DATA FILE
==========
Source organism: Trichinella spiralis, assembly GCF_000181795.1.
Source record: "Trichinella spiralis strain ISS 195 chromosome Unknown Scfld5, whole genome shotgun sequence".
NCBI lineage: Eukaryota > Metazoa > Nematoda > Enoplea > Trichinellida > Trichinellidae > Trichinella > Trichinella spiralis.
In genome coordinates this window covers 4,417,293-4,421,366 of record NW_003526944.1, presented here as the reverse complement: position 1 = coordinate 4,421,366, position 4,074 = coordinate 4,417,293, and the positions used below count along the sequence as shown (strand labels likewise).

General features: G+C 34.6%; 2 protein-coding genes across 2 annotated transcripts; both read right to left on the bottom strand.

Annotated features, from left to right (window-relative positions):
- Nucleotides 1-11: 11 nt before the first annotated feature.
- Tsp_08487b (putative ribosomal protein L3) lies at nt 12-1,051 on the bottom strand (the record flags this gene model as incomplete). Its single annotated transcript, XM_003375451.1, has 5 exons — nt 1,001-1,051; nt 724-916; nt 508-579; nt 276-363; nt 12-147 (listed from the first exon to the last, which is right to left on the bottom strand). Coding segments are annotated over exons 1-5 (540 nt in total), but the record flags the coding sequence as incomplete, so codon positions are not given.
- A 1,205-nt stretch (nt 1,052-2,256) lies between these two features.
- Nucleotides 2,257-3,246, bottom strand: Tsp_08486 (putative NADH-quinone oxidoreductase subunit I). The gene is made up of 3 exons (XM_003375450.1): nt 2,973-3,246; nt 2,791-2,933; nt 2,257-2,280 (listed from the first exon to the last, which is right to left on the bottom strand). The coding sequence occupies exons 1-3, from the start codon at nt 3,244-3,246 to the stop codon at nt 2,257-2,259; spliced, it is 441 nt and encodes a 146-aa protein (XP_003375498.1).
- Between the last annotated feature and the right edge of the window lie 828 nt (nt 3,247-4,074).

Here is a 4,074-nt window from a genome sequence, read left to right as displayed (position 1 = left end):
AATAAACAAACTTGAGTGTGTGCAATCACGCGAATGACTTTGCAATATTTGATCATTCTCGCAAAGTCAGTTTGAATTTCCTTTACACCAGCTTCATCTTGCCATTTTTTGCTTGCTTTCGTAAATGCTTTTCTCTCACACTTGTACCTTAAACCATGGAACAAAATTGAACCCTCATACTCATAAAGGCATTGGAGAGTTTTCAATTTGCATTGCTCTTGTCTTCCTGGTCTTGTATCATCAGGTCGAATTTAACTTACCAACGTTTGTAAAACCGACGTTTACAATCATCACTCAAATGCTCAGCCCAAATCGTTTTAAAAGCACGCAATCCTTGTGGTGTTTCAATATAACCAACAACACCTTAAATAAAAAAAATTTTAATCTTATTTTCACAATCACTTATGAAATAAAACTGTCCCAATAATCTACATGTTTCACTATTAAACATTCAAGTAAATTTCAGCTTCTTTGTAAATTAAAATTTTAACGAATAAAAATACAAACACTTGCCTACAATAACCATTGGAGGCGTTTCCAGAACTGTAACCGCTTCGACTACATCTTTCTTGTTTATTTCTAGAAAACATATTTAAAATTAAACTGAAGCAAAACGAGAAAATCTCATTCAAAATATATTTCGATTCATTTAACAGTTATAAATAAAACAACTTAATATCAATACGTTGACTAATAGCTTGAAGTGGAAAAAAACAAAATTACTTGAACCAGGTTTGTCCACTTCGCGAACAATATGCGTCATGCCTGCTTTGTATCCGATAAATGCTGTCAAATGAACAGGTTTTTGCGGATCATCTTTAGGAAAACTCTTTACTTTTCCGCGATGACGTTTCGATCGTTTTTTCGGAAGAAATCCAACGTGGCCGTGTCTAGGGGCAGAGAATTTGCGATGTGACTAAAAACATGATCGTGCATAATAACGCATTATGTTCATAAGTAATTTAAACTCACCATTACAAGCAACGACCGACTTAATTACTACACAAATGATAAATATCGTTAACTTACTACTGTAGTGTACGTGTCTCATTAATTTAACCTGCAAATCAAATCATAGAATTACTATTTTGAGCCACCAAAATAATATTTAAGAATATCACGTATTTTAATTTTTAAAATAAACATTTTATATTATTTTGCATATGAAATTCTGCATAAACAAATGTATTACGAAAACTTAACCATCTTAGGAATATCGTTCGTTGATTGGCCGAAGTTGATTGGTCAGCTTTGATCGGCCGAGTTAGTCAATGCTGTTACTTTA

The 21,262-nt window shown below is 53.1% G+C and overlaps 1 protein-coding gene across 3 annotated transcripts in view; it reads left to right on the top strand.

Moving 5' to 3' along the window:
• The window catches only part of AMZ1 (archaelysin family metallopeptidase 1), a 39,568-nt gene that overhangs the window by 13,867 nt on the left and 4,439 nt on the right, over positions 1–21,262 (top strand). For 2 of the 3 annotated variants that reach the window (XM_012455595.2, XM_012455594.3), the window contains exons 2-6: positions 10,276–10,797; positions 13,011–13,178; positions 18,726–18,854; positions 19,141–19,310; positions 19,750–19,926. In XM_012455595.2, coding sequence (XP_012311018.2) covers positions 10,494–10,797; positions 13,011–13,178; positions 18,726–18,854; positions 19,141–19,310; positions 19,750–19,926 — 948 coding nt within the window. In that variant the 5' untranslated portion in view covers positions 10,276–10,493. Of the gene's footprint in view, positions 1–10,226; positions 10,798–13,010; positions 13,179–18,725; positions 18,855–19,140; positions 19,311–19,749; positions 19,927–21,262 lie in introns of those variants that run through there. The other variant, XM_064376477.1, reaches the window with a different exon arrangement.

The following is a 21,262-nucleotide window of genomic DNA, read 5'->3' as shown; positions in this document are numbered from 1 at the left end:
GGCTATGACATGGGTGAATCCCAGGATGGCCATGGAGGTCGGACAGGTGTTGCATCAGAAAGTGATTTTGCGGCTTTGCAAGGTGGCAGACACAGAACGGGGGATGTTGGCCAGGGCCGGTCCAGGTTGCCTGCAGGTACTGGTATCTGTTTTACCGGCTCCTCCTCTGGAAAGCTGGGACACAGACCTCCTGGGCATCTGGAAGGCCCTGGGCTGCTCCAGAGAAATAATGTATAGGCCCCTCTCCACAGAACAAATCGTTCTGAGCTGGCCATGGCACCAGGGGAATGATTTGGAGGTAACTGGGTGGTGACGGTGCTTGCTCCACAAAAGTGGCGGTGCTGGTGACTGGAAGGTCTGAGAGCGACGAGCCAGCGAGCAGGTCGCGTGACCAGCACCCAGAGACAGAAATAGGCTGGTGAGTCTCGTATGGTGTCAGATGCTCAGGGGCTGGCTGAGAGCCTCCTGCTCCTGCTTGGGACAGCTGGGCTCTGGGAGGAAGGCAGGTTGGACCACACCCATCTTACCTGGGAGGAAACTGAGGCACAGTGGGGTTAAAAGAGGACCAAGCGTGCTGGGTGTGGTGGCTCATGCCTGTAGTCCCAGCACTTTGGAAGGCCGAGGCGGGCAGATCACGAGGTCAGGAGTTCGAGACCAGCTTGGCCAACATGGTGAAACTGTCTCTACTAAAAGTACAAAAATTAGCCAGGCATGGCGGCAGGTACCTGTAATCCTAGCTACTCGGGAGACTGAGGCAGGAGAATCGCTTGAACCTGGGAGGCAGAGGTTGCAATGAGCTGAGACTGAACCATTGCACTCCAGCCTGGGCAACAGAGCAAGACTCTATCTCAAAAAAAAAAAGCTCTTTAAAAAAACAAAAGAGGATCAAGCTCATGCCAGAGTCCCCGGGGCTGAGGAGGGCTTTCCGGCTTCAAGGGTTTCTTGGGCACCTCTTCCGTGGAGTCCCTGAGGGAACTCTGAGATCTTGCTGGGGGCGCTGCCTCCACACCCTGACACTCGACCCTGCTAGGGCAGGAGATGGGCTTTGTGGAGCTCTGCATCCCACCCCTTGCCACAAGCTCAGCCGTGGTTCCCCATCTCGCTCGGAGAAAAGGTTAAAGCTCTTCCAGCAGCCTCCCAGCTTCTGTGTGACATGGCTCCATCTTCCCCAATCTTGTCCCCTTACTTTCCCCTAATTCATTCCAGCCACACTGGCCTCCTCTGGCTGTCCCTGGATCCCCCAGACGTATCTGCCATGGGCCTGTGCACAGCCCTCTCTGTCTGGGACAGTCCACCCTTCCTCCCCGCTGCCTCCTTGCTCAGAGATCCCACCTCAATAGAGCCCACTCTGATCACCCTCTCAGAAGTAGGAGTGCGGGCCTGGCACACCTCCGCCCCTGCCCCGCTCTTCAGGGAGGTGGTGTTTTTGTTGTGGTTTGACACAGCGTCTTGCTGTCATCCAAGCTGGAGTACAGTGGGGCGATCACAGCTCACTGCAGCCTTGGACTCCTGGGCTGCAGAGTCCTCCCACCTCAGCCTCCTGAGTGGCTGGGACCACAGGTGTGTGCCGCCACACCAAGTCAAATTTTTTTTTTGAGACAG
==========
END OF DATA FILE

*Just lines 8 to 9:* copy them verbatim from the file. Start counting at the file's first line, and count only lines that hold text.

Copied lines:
- Tsp_08487b (putative ribosomal protein L3) lies at nt 12-1,051 on the bottom strand (the record flags this gene model as incomplete). Its single annotated transcript, XM_003375451.1, has 5 exons — nt 1,001-1,051; nt 724-916; nt 508-579; nt 276-363; nt 12-147 (listed from the first exon to the last, which is right to left on the bottom strand). Coding segments are annotated over exons 1-5 (540 nt in total), but the record flags the coding sequence as incomplete, so codon positions are not given.
- A 1,205-nt stretch (nt 1,052-2,256) lies between these two features.